“Legacy Of Blood” gets underway to a driving instrumental introduction that gradually builds to a crescendo of sledgehammer riffs.  The song proceeds to take off with a plethora of abandon, rushing ahead in full fury until culminating for an anthem-like chorus that tapers in a near doom-like manner at its end.  A stretch of melodic guitar harmony upholds a sweeping instrumental section.

The semi-ballad “Beneath” is one of the albums more moving pieces.  The blend of quietly played guitar and technical lead guitar opening the song soon gives way to a dominant guitar riff.  “Beneath” tapers back to a quietly played guitar at the start of its first verse, crawling ahead slowly until the rhythm guitar returns and leads the way to a chorus allowing Tim Anderson to exhibit his emotionally charged vocal abilities.  Nice time changes and poignant feel to this one.

A prominently placed bass line upholds “Rapture” its full distance.  Up-tempo in leaning, the song brings a near perfect joining of classic metal and thrash with its crushing guitar sound and lengthy instrumental section featuring time changes galore.  A galloping chorus comes across near stalwart in capacity.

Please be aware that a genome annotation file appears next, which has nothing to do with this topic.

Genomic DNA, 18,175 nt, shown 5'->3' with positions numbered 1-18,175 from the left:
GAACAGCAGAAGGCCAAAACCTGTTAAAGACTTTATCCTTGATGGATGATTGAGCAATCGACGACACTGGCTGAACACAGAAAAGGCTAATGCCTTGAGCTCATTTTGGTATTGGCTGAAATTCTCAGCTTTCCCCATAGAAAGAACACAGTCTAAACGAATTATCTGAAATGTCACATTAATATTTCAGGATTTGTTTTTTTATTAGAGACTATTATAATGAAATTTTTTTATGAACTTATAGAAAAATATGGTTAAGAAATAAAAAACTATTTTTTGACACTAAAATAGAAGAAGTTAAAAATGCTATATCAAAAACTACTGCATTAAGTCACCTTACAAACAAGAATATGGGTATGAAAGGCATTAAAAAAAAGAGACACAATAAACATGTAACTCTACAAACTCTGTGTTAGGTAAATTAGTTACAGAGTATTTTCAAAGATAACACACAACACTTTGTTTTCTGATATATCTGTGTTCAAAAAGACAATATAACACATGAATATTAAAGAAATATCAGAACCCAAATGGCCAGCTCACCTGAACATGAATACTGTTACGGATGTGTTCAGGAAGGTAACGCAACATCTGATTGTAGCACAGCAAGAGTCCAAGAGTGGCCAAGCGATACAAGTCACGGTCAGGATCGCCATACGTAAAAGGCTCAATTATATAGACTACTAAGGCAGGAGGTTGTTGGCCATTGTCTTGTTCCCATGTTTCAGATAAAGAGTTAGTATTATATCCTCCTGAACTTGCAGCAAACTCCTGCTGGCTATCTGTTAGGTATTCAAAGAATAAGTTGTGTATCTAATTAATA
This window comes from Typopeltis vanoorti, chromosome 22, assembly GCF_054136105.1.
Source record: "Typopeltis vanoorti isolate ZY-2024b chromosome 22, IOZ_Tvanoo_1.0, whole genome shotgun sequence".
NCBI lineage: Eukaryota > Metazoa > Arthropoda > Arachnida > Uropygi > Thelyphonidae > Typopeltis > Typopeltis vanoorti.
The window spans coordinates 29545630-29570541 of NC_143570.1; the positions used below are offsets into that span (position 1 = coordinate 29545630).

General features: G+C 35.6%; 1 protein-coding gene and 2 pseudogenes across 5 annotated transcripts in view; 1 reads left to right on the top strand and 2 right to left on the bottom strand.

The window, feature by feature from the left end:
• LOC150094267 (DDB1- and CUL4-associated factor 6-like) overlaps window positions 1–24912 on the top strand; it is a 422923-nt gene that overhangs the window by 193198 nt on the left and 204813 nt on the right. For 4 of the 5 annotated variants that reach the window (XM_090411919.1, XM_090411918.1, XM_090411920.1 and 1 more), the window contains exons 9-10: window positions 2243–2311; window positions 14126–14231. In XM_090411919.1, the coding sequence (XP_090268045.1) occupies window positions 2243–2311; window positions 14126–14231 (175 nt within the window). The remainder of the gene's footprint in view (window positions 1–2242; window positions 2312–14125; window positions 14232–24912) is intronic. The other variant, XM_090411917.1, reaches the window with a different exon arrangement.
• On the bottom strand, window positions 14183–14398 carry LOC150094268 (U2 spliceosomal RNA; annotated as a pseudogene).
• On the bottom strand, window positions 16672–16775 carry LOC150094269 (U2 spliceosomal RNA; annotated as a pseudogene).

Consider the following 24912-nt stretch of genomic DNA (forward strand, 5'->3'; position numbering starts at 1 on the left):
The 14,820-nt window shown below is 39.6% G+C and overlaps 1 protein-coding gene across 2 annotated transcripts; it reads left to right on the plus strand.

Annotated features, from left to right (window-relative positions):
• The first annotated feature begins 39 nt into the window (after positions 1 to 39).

“Eternal Darkness”, a slow and driving number with a doom-like vibe, gives the guys the opportunity to display their instrumental sound.  The song opens its first minute and a half to an instrumental based opening carried by some technical riffing backed by pounding drums while a second instrumental section is driven by a mega-tight joining of rhythm guitar and soloing.  “Eternal Darkness” even closes out its final minute to a stretch of doom-tinged rhythm guitar.

“Abyss” moves in the more up-tempo heading.  Exuding a spirited impetus its full length, the song joins an aggressive chorus sustained by harshly driven backing vocals with a bottom heavy low end and snarling mix of rhythm guitar.  Anderson’s raspy vocal delivery lends to the dark and swarthy environs.  Nice hook here as well.